The governmentwide small business contracting goal has been at 23% since 1997. Agencies have done well for the most part in meeting this goal in the last five years, though there are still many hurdles facing small business contractors as primes and subcontractors. One notable contract vehicle which makes this fact evident is 8(a) STARS II, though there have been many others that have gone awry.

The Defense Information Systems Agency’ (DISA) has taken a unique approach to small business contractors, one that puts them at the forefront and holds large firms accountable. In its SETI contract, DISA has taken steps to ensure that small businesses can and will be successful. For this effort, DISA was awarded the 2020 Verdure award from the Defense Department for demonstrating fresh approaches to balancing the development of efficient procurement methods and the utilization of small businesses.

What is so different about SETI? One prominent feature of this contract is the removal of the clearance barrier. To recap, security clearances have often served as a barrier to entry for many small businesses, as sponsorship is required to obtain a clearance. Here, DISA decided to be that sponsor for small businesses and joint ventures. Also, they have removed the requirement for the cost accounting certification. SETI also allows small businesses to submit for a requirement despite not being able fulfill every task on the SOW. This allowed DISA to reach more than 100 offerors, about 80% did not have experience with DISA.

This move by DISA to be more inclusive and accommodating to the small business contracting community has undoubtedly strengthened their pool of capable contractors but has tapped a well of ingenuity and innovation that would have previously been lost. Small businesses have been hailed by many administrations as the “engine that runs the economy,” and DISA is a prime example of that sentiment being a reality. Look for more agencies to follow suit.

Author: Paul McVeigh


Pentagon officials see ‘troubling’ small business decline since COVID

In light of the COVID-19 pandemic, there has been a decrease in the number of small businesses competing for contracts as disclosed by the Pentagon contracting arm. Although the U.S. Defense Logistics Agency has awarded lucrative contracts in response to COVID-19, it is questionable whether the department’s regular vendors, notably its small business vendors, have been substantially benefited.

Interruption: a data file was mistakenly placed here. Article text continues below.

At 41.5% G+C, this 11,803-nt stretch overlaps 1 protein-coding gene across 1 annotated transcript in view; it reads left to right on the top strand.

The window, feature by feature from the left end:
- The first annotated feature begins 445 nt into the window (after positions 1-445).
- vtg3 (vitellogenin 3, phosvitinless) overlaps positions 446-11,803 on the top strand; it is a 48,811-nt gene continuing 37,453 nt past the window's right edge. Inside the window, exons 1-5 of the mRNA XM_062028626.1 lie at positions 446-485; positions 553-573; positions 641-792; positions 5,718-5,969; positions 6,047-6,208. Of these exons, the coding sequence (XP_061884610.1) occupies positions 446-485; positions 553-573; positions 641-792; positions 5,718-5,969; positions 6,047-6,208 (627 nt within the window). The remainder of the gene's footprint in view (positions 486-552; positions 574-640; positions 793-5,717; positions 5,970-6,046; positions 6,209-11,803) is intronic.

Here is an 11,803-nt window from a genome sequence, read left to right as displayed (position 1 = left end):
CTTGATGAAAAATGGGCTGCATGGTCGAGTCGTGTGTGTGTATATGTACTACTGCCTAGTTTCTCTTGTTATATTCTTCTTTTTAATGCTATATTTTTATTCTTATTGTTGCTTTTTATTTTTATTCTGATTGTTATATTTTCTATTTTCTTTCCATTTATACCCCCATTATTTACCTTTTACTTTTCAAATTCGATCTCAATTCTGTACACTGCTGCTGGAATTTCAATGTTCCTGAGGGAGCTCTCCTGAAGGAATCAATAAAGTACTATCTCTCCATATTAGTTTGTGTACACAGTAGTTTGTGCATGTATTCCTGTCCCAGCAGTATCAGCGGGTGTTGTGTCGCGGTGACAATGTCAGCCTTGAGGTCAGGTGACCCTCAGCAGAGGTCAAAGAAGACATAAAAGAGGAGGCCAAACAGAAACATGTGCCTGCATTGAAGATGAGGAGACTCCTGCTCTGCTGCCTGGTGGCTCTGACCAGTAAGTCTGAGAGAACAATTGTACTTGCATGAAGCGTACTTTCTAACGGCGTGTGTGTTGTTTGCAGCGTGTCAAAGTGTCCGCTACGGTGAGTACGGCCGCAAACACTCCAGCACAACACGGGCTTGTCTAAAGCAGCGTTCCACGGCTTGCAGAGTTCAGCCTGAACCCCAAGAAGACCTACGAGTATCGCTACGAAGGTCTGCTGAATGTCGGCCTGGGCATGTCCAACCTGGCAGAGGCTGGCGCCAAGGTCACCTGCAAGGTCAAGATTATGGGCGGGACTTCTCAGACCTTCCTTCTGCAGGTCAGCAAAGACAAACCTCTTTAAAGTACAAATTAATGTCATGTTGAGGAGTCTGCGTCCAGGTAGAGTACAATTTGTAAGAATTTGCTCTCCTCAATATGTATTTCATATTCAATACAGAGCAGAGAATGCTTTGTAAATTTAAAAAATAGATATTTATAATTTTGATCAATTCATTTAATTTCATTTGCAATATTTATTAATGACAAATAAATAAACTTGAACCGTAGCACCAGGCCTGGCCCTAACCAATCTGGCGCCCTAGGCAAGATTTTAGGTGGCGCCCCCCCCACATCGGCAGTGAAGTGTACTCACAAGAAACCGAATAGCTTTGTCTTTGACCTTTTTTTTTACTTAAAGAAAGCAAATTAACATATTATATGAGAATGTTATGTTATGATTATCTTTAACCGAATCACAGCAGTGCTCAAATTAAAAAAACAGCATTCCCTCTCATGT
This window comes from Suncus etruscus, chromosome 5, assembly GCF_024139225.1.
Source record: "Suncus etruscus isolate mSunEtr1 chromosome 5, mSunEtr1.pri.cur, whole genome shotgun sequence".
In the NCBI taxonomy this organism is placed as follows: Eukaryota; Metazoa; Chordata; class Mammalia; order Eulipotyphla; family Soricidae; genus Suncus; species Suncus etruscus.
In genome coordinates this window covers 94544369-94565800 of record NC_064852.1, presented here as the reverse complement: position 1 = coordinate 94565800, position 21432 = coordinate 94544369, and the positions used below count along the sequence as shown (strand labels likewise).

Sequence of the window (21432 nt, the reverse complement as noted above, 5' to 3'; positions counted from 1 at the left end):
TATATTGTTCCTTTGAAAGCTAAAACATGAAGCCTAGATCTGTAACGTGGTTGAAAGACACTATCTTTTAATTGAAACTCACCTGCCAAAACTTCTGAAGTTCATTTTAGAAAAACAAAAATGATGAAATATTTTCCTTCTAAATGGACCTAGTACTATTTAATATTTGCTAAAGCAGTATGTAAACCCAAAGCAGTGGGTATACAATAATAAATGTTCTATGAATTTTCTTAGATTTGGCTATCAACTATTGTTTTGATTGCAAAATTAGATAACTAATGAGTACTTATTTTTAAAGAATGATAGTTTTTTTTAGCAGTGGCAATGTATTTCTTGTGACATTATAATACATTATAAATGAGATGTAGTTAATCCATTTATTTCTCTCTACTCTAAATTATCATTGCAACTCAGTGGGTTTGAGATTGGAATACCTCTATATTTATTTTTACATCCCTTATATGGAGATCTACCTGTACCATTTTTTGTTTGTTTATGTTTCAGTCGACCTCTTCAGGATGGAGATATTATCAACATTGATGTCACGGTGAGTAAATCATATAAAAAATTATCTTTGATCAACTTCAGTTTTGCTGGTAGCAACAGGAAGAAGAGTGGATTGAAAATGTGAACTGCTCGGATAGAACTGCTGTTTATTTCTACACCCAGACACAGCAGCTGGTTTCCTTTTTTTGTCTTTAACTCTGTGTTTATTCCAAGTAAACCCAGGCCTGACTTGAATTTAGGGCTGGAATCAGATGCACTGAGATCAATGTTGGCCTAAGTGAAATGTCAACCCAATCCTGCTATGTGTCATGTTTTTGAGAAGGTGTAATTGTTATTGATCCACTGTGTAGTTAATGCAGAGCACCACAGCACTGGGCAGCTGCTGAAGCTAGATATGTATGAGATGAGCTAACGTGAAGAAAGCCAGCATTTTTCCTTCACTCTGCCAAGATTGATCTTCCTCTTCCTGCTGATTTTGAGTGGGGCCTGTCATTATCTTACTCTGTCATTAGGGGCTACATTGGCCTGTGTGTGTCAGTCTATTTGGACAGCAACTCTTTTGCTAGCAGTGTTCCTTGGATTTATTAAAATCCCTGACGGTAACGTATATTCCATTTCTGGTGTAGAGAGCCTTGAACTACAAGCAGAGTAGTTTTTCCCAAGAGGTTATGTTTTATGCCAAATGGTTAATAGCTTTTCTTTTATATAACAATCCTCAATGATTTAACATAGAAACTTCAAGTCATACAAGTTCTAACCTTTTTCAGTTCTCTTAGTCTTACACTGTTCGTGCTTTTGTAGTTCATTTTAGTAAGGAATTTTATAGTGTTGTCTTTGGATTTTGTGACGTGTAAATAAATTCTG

Dwight Deneal, the director of the U.S. Defense Logistics Agency’s Office of Small Business Programs, conveyed that, “participation level from our supplier base’s standpoint has steadily declined” in reference to small businesses during a small business panel at the Association of the U.S. Army’s yearly meeting. To stimulate involvement from smaller suppliers, the Department of Defense has planned virtual outreach efforts for November. As of late, the Pentagon has faced controversy for awarding substantial contracts to inexperienced companies for disposable medical gowns as opposed to awarding them to vendors with considerable experience completing federal procurement contracts.

Furthermore, the Pentagon has faced contention for allocating $688 million for aircraft engine part suppliers, shipbuilding, electronics, and space launch services over implementing those funds to augment the nation’s medical supplies. Deneal did not mention either controversy at the small business panel and instead applauded the DLA’s commitment to reviving the domestic supply chains for personal protective equipment. This move, he communicated, would benefit not only the nation as a whole due to the pandemic but also would benefit small business suppliers.

In addition to the Department of Defense, there has been a decline in small business participation within the Navy, according to Jimmy Smith, the director of the Navy’s Office of Small Business Programs. To combat this, Smith will urge contracting officers to open a direct line of communication with small businesses. Also, he aims to ensure that large contractors will “flow work” to smaller partners.

Author: Donny Sunny


DoD’s new data strategy

Department of Defense, the Pentagon has finished drafting a new data management strategy and it is likely to release within next 30 days, the Defense Department’s chief information officer said Wednesday. The draft will attempt to answer some of the department’s key questions about becoming a “data-centric” organization , including how a more disciplined approach to data will impact the department’s acquisition programs and how to harness the vast amounts of data it already generates to train future artificial intelligence algorithms, Dana Deasy, the DoD CIO said.